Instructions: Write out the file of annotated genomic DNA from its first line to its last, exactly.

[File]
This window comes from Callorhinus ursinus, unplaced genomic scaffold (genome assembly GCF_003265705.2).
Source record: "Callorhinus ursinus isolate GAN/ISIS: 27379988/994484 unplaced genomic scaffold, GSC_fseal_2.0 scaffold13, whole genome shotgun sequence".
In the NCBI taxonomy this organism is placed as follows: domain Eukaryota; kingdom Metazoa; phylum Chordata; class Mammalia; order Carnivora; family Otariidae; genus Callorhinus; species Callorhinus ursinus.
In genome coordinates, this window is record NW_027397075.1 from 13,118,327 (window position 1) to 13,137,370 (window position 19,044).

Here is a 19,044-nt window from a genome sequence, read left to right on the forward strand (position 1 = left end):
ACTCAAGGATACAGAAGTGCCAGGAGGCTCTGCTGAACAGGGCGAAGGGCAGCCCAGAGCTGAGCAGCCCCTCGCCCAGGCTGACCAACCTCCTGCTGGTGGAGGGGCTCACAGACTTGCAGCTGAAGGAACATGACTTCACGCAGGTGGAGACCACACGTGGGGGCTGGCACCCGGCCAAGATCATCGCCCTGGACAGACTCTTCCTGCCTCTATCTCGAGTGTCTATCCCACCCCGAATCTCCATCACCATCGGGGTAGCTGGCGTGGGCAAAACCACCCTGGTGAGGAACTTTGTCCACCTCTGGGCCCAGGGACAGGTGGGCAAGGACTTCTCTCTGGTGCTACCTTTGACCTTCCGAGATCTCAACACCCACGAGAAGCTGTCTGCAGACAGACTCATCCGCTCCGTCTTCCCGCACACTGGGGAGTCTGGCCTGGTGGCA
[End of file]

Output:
This window comes from Callorhinus ursinus, unplaced genomic scaffold (genome assembly GCF_003265705.2).
Source record: "Callorhinus ursinus isolate GAN/ISIS: 27379988/994484 unplaced genomic scaffold, GSC_fseal_2.0 scaffold13, whole genome shotgun sequence".
In the NCBI taxonomy this organism is placed as follows: domain Eukaryota; kingdom Metazoa; phylum Chordata; class Mammalia; order Carnivora; family Otariidae; genus Callorhinus; species Callorhinus ursinus.
In genome coordinates, this window is record NW_027397075.1 from 13,118,327 (window position 1) to 13,137,370 (window position 19,044).

Here is a 19,044-nt window from a genome sequence, read left to right on the forward strand (position 1 = left end):
ACTCAAGGATACAGAAGTGCCAGGAGGCTCTGCTGAACAGGGCGAAGGGCAGCCCAGAGCTGAGCAGCCCCTCGCCCAGGCTGACCAACCTCCTGCTGGTGGAGGGGCTCACAGACTTGCAGCTGAAGGAACATGACTTCACGCAGGTGGAGACCACACGTGGGGGCTGGCACCCGGCCAAGATCATCGCCCTGGACAGACTCTTCCTGCCTCTATCTCGAGTGTCTATCCCACCCCGAATCTCCATCACCATCGGGGTAGCTGGCGTGGGCAAAACCACCCTGGTGAGGAACTTTGTCCACCTCTGGGCCCAGGGACAGGTGGGCAAGGACTTCTCTCTGGTGCTACCTTTGACCTTCCGAGATCTCAACACCCACGAGAAGCTGTCTGCAGACAGACTCATCCGCTCCGTCTTCCCGCACACTGGGGAGTCTGGCCTGGTGGCA